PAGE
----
By Jacobson, Lynn
American Theatre , Vol. 11, No. 1
Performance studies is the ideal field of study for the intellectually promiscuous. In what other academic program can you research the death rituals of the Yanomamo tribe, compare them to the construction of the self in a Jane Fonda exercise video, and then present your findings in the form of a modern dance piece?
This particular project has yet to be undertaken, but compared to a list of actual performances studies dissertations written by students at Northwestern and New York universities, it doesn't seem that far out: "Playing at Death," "Performance, Play and Pigs in Hawthorne's Social Romances," "The Peasants' Theatre Experiment in Ding Xian County"...
So what is performance studies, anyway? Depends on who you ask. But rest assured, the answer will never be brief. Pressed for a one-sentence definition of the term, Dwight Conquergood, the recently appointed chair of the department of performance studies at Northwestern University in Evanston, Ill., ventured, "We begin with the definition of humankind as homo performance, as an essentially performing creature, and pick up where theatre leaves off," and then continued, "We study text through performance, but non-dramatic texts: autobiographies, diaries, prison notebooks, poems, novels, short stories, ethnographies, oral traditions and so forth. And then we move toward nonwestern, non-elite performance practices--celebrations, rituals and ceremonies--moving to the whole performance -perspective on the theatricality of everyday life."
Joe Roach, Conquergood's counterpart at New York University, puts it this way, "Performance studies is organized around what Richard Schechner calls 'restored behavior'--that which can be recreated, reenacted and reinvented. It's poised on the cusp of the arts and the human sciences, embracing anthropology and theatre (and dance and music) and the performance of everyday life. But more than a topic, performance studies is a method--a way of looking at human behavior from a point of view that emphasizes actions that can be recreated."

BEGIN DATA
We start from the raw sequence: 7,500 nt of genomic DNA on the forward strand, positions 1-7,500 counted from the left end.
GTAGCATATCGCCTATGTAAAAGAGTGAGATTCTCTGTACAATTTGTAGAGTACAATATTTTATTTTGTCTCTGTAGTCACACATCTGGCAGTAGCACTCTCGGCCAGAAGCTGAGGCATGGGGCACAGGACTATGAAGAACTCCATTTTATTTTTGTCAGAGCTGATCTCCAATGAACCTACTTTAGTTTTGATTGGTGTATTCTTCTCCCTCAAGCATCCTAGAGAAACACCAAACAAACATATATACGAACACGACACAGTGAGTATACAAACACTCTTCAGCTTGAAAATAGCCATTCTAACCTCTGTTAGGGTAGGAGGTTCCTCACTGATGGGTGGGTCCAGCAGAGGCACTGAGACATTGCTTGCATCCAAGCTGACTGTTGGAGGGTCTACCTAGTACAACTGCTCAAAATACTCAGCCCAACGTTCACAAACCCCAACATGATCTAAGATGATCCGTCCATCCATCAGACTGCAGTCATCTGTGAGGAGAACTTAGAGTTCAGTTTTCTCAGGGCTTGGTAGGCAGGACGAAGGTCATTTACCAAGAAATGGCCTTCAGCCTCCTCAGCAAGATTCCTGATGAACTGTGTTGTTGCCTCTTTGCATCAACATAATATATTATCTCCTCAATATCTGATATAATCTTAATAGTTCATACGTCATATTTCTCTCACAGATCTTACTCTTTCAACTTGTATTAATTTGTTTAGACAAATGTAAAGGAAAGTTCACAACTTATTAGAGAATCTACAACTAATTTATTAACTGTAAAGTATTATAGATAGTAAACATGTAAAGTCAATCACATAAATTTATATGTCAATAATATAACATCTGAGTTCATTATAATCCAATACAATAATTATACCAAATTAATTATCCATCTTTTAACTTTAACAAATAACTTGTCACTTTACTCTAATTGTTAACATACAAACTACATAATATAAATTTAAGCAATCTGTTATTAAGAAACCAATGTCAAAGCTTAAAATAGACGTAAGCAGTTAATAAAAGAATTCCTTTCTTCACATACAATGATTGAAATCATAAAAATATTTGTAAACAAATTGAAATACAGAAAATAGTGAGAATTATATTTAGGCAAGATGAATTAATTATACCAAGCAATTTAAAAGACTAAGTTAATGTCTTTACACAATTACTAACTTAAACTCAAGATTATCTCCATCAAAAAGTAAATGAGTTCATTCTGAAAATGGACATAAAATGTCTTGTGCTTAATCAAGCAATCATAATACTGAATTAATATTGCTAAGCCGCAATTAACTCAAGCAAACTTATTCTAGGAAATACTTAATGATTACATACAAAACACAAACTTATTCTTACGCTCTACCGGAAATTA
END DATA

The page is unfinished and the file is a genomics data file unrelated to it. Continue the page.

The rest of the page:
Confused? Perhaps it's easier to approach the question from an institutional perspective.
Presently, there are two full-fledged performance studies departments in the country. Northwestern University offers graduate and undergraduate degrees in the subject; New York University, graduate degrees only. Both programs evolved somewhat independently, and now are spawning offshoots in institutions as far-flung as California Institute of the Arts and the University of North Carolina at Chapel Hill.
Northwestern's department of performance studies traces its roots back to the 19th century, to the oldest department in the university's school of speech. It was originally called the department of elocution, then the department of oral interpretation, then the department of interpretation, and finally, in 1984, it took its current name. The department's commitment to the oral interpretation of literature has remained steadfast since the beginning, though the definition of "oral" has been broadened to include other performative modes such as song and movement, and the definition of "literature" has been broadened to include--in Conquergood's words--"any human document." More simply put, in Northwestern's program, performance is both the subject and the method of study. Its students study performance, and then often "perform" their research.
While Northwestern's department was on its second or third name-change, NYU's was still just the seed of an idea, germinating in New Orleans. At the time, Tulane University housed a journal called the Tulane Drama Review (formerly the Carlton Drama Review and now TDR), "the central repository for the ideas of performance studies," according to Roach.
Then, in 1967, several Tulane faculty members--including Richard Schechner--migrated to Greenwich Village to establish the graduate drama department at NYU: more than 10 years later the department was renamed "performance studies. …